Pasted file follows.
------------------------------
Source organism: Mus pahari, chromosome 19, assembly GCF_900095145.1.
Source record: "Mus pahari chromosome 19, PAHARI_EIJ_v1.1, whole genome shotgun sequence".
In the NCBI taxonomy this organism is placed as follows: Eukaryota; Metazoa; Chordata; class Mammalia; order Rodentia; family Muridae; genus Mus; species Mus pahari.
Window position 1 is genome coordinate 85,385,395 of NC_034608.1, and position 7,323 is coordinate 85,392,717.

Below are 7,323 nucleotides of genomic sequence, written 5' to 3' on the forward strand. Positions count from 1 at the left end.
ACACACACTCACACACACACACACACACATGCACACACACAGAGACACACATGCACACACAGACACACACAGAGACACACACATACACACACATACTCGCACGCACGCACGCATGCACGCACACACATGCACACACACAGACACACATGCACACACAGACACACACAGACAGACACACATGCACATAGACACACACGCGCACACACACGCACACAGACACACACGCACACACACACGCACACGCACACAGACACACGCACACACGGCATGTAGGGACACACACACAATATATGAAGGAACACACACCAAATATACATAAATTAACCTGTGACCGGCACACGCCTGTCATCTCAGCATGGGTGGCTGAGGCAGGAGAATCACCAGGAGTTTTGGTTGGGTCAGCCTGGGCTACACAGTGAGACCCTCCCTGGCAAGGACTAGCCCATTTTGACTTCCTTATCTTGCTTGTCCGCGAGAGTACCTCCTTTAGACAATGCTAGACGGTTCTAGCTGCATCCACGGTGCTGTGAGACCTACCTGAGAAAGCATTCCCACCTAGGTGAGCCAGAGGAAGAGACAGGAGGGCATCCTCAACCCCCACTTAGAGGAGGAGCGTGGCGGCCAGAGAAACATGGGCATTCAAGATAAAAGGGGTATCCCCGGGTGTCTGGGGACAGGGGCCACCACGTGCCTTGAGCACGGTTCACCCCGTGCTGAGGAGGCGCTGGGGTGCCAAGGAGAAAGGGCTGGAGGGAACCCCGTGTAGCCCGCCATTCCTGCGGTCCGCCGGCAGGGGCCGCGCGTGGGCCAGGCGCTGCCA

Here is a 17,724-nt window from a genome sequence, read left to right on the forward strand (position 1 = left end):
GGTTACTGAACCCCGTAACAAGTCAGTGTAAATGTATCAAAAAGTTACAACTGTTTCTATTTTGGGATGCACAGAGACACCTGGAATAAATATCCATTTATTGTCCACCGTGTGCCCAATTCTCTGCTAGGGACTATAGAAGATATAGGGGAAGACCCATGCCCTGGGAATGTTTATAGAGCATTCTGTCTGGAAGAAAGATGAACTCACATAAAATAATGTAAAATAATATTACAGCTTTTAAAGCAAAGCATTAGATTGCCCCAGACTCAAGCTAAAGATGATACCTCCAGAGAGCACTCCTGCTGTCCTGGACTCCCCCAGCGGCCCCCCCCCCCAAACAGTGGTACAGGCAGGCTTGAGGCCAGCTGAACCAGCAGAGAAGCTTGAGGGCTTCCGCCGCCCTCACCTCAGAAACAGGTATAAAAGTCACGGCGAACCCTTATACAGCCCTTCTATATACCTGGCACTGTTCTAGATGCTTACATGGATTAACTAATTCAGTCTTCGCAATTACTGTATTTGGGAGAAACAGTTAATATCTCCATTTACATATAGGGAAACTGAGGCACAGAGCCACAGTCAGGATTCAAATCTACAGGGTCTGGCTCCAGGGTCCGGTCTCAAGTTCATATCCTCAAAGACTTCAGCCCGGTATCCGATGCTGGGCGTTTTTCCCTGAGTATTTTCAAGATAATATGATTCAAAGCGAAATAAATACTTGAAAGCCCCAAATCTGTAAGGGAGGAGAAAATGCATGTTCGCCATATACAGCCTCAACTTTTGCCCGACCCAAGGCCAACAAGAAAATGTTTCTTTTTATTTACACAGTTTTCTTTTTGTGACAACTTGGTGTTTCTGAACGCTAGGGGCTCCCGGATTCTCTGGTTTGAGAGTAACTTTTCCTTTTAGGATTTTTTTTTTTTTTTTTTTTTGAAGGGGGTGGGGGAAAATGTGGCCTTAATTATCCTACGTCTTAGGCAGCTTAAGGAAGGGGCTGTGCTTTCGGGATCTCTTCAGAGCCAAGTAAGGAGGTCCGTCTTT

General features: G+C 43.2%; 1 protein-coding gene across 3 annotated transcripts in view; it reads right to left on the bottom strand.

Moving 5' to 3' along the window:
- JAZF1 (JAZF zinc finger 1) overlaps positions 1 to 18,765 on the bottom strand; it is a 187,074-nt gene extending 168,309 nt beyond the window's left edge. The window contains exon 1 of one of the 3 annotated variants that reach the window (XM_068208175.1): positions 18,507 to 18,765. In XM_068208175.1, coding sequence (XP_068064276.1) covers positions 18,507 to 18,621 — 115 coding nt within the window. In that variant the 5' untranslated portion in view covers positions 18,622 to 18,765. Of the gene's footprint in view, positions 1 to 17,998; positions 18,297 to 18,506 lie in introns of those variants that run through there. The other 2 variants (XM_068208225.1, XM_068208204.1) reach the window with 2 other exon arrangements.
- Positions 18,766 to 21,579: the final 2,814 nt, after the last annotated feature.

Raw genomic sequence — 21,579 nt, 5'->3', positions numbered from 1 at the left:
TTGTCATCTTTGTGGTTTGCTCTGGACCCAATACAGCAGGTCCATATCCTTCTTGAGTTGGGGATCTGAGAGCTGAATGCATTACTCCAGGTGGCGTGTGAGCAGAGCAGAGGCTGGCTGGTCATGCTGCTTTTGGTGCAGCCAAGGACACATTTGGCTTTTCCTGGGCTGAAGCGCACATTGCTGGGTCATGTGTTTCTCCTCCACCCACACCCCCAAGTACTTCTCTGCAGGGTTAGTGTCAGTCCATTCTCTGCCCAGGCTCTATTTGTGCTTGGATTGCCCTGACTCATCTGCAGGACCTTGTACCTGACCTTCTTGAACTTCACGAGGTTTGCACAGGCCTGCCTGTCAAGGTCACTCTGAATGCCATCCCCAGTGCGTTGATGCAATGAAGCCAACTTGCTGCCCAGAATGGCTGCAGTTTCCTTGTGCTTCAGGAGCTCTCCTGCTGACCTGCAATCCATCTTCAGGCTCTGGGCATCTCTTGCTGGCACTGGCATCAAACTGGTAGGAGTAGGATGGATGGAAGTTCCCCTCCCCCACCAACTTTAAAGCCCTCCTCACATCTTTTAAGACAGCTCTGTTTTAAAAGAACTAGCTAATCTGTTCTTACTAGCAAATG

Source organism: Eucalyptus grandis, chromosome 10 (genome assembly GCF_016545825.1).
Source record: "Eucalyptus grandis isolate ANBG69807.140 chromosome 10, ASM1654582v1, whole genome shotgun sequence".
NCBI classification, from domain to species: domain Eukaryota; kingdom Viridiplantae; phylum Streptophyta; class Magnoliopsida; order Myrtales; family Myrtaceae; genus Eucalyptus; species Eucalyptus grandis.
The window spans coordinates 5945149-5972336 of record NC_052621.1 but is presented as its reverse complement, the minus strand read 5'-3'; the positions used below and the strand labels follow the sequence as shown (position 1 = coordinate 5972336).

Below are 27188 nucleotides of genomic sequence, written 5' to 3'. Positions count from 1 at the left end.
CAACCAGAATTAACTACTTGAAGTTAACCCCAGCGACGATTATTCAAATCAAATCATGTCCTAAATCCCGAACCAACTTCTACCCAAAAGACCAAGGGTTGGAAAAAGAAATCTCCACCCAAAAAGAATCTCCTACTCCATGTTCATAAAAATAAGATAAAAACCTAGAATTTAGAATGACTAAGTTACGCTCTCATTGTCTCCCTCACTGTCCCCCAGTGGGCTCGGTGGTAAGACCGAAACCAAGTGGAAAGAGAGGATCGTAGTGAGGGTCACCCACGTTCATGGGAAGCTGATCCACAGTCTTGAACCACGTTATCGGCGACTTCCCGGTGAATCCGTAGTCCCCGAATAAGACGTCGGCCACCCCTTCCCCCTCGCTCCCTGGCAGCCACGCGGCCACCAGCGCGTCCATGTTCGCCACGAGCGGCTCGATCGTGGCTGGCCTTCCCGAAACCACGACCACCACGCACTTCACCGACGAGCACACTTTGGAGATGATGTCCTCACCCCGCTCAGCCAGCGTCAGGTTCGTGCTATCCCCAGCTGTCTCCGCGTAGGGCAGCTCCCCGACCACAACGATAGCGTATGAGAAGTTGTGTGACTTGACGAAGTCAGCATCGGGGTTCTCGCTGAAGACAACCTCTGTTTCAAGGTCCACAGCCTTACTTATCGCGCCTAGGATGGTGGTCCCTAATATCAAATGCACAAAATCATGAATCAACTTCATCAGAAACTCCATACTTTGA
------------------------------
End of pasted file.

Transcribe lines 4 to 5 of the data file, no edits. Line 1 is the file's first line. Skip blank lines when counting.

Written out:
Window position 1 is genome coordinate 85,385,395 of NC_034608.1, and position 7,323 is coordinate 85,392,717.

Below are 7,323 nucleotides of genomic sequence, written 5' to 3' on the forward strand. Positions count from 1 at the left end.